Bryan Sykes – Saxons, Vikings, and Celts

WASPs finally get their due in this stimulating history by one of the world’s leading geneticists. Saxons, Vikings, and Celts is the most illuminating book yet to be written about the genetic history of Britain and Ireland.

Through a systematic, 10-year DNA survey of more than 10,000 volunteers, Bryan Sykes has traced the true genetic makeup of British Islanders and their descendants. This historical travelogue and genetic tour of the fabled isles, which includes accounts of the Roman invasions and Norman conquests, takes listeners from the Pontnewydd cave in North Wales, where a 300,000-year-old tooth was discovered, to the resting place of “The Red Lady” of Paviland, whose anatomically modern body was dyed with ochre by her grieving relatives nearly 29,000 years ago.

A perfect work for anyone interested in the genealogy of England, Scotland, or Ireland, Saxons, Vikings, and Celts features a chapter specifically addressing the genetic makeup of those people in the United States who have descended from the British Isles.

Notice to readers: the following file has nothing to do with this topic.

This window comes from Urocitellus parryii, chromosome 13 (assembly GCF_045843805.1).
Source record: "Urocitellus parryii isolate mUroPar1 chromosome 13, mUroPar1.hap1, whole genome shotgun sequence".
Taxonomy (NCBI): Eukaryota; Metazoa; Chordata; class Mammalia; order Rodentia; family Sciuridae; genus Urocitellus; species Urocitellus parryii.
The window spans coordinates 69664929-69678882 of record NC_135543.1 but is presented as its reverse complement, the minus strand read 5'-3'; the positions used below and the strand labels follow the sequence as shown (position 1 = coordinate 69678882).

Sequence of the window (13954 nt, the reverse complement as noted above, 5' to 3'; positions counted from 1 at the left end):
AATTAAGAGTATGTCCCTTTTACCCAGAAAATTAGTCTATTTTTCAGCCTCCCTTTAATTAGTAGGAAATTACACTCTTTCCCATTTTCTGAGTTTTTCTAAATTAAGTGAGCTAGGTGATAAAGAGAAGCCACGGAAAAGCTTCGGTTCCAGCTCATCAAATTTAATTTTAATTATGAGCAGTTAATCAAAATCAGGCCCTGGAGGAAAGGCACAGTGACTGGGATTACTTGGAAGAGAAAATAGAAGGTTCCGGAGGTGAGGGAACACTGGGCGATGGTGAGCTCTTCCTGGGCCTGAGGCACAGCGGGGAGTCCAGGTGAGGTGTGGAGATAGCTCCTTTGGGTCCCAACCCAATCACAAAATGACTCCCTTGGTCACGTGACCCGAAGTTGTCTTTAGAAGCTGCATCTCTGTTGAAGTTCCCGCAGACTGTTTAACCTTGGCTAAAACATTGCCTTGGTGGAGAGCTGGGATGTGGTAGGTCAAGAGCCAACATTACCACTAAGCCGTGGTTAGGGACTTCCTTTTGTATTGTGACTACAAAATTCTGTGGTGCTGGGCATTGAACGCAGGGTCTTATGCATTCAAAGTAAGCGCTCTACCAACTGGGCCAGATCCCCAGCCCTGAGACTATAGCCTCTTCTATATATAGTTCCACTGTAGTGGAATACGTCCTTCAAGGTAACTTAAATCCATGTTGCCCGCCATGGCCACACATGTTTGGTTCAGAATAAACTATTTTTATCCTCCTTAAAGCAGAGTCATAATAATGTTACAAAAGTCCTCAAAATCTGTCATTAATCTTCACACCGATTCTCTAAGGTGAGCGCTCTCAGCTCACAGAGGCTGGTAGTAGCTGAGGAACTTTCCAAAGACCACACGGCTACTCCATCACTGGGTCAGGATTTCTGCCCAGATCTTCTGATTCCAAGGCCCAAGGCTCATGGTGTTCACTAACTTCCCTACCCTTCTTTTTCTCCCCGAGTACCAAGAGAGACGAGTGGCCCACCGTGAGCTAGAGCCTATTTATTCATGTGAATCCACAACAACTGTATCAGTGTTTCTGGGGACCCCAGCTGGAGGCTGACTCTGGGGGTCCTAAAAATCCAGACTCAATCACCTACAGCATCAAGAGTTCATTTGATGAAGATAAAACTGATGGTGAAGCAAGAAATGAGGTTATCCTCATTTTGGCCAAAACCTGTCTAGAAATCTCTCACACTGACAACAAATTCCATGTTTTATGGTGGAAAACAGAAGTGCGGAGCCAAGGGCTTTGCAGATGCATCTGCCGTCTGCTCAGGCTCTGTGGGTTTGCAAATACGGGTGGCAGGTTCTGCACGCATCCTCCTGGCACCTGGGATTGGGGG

Author: Bryan Sykes
Narrator: Dick Hill
Duration: 10 hours 9 minutes
Released: 11 Jul 2003
Publisher: Tantor Audio
Language: English

User Review:

abutment culinary

This starts out okay but both the narrator and the story became very irritating quite soon. First the story: it really doesn’t talk about genetic roots very much at all but cites many extremely questionable — by the author’s own admission — writings from days when not much was known about genetic roots!

I was excited by the beginning when the author discussed Cheddar Man and the extraction of DNA from the tooth of this find in England but that was it as far as any tangible DNA or genetic information goes thus far (I am about half-way through the book). Only a few interesting tidbits like finding out how imprecise archaeology is when identifying, for example, the breadth of where the “Celts” ranged in Europe. But that type of information is sprinkled only very sparsely throughout.

The reader: OMG, where to start? He takes a breath for effect after almost every word! And the “effect” is very affected! I listen reluctantly, gritting my teeth. If he would only tone his dramatic license down to about 1% of what he does MAYBE he would be tolerable. I am tempted to return it but I don’t know if this book is even eligible for that.

Too bad. I am really interested in the topic.